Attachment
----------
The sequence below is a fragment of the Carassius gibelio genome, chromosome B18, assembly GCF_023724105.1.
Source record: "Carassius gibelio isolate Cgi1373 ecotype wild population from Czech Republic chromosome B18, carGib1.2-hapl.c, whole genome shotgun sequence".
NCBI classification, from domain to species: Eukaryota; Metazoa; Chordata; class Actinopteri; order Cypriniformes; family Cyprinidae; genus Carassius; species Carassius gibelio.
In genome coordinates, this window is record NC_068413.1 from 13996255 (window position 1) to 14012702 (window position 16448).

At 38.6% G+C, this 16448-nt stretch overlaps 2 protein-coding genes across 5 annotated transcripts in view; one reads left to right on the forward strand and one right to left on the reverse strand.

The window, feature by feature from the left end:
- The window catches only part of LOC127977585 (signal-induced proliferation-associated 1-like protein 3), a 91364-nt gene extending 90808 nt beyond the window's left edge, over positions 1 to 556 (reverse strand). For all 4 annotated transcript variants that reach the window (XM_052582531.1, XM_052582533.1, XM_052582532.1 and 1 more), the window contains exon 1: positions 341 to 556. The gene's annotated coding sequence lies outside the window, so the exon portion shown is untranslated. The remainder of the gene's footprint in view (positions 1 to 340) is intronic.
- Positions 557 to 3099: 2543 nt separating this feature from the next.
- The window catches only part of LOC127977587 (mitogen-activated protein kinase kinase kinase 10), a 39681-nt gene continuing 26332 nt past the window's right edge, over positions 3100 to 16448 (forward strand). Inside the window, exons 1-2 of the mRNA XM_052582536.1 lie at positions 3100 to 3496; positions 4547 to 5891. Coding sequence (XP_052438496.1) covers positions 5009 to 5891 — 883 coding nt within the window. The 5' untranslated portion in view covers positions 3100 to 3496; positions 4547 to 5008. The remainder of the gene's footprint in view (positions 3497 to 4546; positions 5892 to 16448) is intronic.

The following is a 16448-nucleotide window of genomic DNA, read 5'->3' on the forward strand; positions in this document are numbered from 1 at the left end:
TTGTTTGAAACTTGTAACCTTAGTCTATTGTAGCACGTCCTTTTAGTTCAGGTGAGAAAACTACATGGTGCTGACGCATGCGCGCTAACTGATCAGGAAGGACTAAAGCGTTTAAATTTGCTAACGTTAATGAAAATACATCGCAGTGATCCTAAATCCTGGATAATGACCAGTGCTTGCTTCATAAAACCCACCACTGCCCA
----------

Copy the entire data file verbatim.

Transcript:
The sequence below is a fragment of the Carassius gibelio genome, chromosome B18, assembly GCF_023724105.1.
Source record: "Carassius gibelio isolate Cgi1373 ecotype wild population from Czech Republic chromosome B18, carGib1.2-hapl.c, whole genome shotgun sequence".
NCBI classification, from domain to species: Eukaryota; Metazoa; Chordata; class Actinopteri; order Cypriniformes; family Cyprinidae; genus Carassius; species Carassius gibelio.
In genome coordinates, this window is record NC_068413.1 from 13996255 (window position 1) to 14012702 (window position 16448).

At 38.6% G+C, this 16448-nt stretch overlaps 2 protein-coding genes across 5 annotated transcripts in view; one reads left to right on the forward strand and one right to left on the reverse strand.

The window, feature by feature from the left end:
- The window catches only part of LOC127977585 (signal-induced proliferation-associated 1-like protein 3), a 91364-nt gene extending 90808 nt beyond the window's left edge, over positions 1 to 556 (reverse strand). For all 4 annotated transcript variants that reach the window (XM_052582531.1, XM_052582533.1, XM_052582532.1 and 1 more), the window contains exon 1: positions 341 to 556. The gene's annotated coding sequence lies outside the window, so the exon portion shown is untranslated. The remainder of the gene's footprint in view (positions 1 to 340) is intronic.
- Positions 557 to 3099: 2543 nt separating this feature from the next.
- The window catches only part of LOC127977587 (mitogen-activated protein kinase kinase kinase 10), a 39681-nt gene continuing 26332 nt past the window's right edge, over positions 3100 to 16448 (forward strand). Inside the window, exons 1-2 of the mRNA XM_052582536.1 lie at positions 3100 to 3496; positions 4547 to 5891. Coding sequence (XP_052438496.1) covers positions 5009 to 5891 — 883 coding nt within the window. The 5' untranslated portion in view covers positions 3100 to 3496; positions 4547 to 5008. The remainder of the gene's footprint in view (positions 3497 to 4546; positions 5892 to 16448) is intronic.

The following is a 16448-nucleotide window of genomic DNA, read 5'->3' on the forward strand; positions in this document are numbered from 1 at the left end:
TTGTTTGAAACTTGTAACCTTAGTCTATTGTAGCACGTCCTTTTAGTTCAGGTGAGAAAACTACATGGTGCTGACGCATGCGCGCTAACTGATCAGGAAGGACTAAAGCGTTTAAATTTGCTAACGTTAATGAAAATACATCGCAGTGATCCTAAATCCTGGATAATGACCAGTGCTTGCTTCATAAAACCCACCACTGCCCA